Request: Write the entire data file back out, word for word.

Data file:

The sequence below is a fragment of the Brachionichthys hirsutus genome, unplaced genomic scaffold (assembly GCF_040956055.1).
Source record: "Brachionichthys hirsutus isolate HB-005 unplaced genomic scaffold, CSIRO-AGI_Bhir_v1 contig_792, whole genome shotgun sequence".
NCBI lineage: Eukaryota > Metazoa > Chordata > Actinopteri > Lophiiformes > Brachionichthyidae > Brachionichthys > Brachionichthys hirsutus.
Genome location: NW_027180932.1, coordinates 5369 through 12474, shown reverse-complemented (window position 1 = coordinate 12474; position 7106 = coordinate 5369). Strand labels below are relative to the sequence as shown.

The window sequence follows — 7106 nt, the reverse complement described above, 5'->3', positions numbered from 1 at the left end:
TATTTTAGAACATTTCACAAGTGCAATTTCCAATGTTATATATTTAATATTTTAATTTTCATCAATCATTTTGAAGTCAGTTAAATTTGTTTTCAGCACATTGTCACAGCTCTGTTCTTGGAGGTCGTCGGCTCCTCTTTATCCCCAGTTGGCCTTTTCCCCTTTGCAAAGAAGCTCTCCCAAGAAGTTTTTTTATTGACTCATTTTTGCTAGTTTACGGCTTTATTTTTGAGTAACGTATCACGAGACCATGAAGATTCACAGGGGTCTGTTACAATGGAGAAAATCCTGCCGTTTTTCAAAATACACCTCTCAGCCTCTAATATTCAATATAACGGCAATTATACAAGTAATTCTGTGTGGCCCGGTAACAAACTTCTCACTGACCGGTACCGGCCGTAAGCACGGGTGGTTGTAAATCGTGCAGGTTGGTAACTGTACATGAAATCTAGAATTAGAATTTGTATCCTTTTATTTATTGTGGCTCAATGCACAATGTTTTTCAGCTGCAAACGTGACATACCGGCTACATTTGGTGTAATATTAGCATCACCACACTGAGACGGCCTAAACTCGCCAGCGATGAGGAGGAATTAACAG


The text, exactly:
The sequence below is a fragment of the Brachionichthys hirsutus genome, unplaced genomic scaffold (assembly GCF_040956055.1).
Source record: "Brachionichthys hirsutus isolate HB-005 unplaced genomic scaffold, CSIRO-AGI_Bhir_v1 contig_792, whole genome shotgun sequence".
NCBI lineage: Eukaryota > Metazoa > Chordata > Actinopteri > Lophiiformes > Brachionichthyidae > Brachionichthys > Brachionichthys hirsutus.
Genome location: NW_027180932.1, coordinates 5369 through 12474, shown reverse-complemented (window position 1 = coordinate 12474; position 7106 = coordinate 5369). Strand labels below are relative to the sequence as shown.

The window sequence follows — 7106 nt, the reverse complement described above, 5'->3', positions numbered from 1 at the left end:
TATTTTAGAACATTTCACAAGTGCAATTTCCAATGTTATATATTTAATATTTTAATTTTCATCAATCATTTTGAAGTCAGTTAAATTTGTTTTCAGCACATTGTCACAGCTCTGTTCTTGGAGGTCGTCGGCTCCTCTTTATCCCCAGTTGGCCTTTTCCCCTTTGCAAAGAAGCTCTCCCAAGAAGTTTTTTTATTGACTCATTTTTGCTAGTTTACGGCTTTATTTTTGAGTAACGTATCACGAGACCATGAAGATTCACAGGGGTCTGTTACAATGGAGAAAATCCTGCCGTTTTTCAAAATACACCTCTCAGCCTCTAATATTCAATATAACGGCAATTATACAAGTAATTCTGTGTGGCCCGGTAACAAACTTCTCACTGACCGGTACCGGCCGTAAGCACGGGTGGTTGTAAATCGTGCAGGTTGGTAACTGTACATGAAATCTAGAATTAGAATTTGTATCCTTTTATTTATTGTGGCTCAATGCACAATGTTTTTCAGCTGCAAACGTGACATACCGGCTACATTTGGTGTAATATTAGCATCACCACACTGAGACGGCCTAAACTCGCCAGCGATGAGGAGGAATTAACAG